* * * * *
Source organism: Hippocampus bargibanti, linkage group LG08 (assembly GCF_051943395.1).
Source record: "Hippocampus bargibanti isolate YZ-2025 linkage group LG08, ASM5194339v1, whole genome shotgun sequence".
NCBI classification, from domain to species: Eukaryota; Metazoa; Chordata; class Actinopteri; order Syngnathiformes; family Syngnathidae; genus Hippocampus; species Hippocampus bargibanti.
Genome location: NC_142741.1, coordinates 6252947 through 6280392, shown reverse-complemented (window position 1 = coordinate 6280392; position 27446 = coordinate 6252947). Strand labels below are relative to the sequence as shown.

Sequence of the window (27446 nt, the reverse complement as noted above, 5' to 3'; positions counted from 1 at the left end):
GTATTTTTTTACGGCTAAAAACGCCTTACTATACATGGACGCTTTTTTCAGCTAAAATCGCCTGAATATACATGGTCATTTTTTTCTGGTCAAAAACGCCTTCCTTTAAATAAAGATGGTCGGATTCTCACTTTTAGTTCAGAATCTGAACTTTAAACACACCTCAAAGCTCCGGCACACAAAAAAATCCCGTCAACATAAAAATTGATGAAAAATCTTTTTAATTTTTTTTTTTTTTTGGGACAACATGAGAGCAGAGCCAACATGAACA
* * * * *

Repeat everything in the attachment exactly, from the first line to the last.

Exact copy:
Source organism: Hippocampus bargibanti, linkage group LG08 (assembly GCF_051943395.1).
Source record: "Hippocampus bargibanti isolate YZ-2025 linkage group LG08, ASM5194339v1, whole genome shotgun sequence".
NCBI classification, from domain to species: Eukaryota; Metazoa; Chordata; class Actinopteri; order Syngnathiformes; family Syngnathidae; genus Hippocampus; species Hippocampus bargibanti.
Genome location: NC_142741.1, coordinates 6252947 through 6280392, shown reverse-complemented (window position 1 = coordinate 6280392; position 27446 = coordinate 6252947). Strand labels below are relative to the sequence as shown.

Sequence of the window (27446 nt, the reverse complement as noted above, 5' to 3'; positions counted from 1 at the left end):
GTATTTTTTTACGGCTAAAAACGCCTTACTATACATGGACGCTTTTTTCAGCTAAAATCGCCTGAATATACATGGTCATTTTTTTCTGGTCAAAAACGCCTTCCTTTAAATAAAGATGGTCGGATTCTCACTTTTAGTTCAGAATCTGAACTTTAAACACACCTCAAAGCTCCGGCACACAAAAAAATCCCGTCAACATAAAAATTGATGAAAAATCTTTTTAATTTTTTTTTTTTTTTGGGACAACATGAGAGCAGAGCCAACATGAACA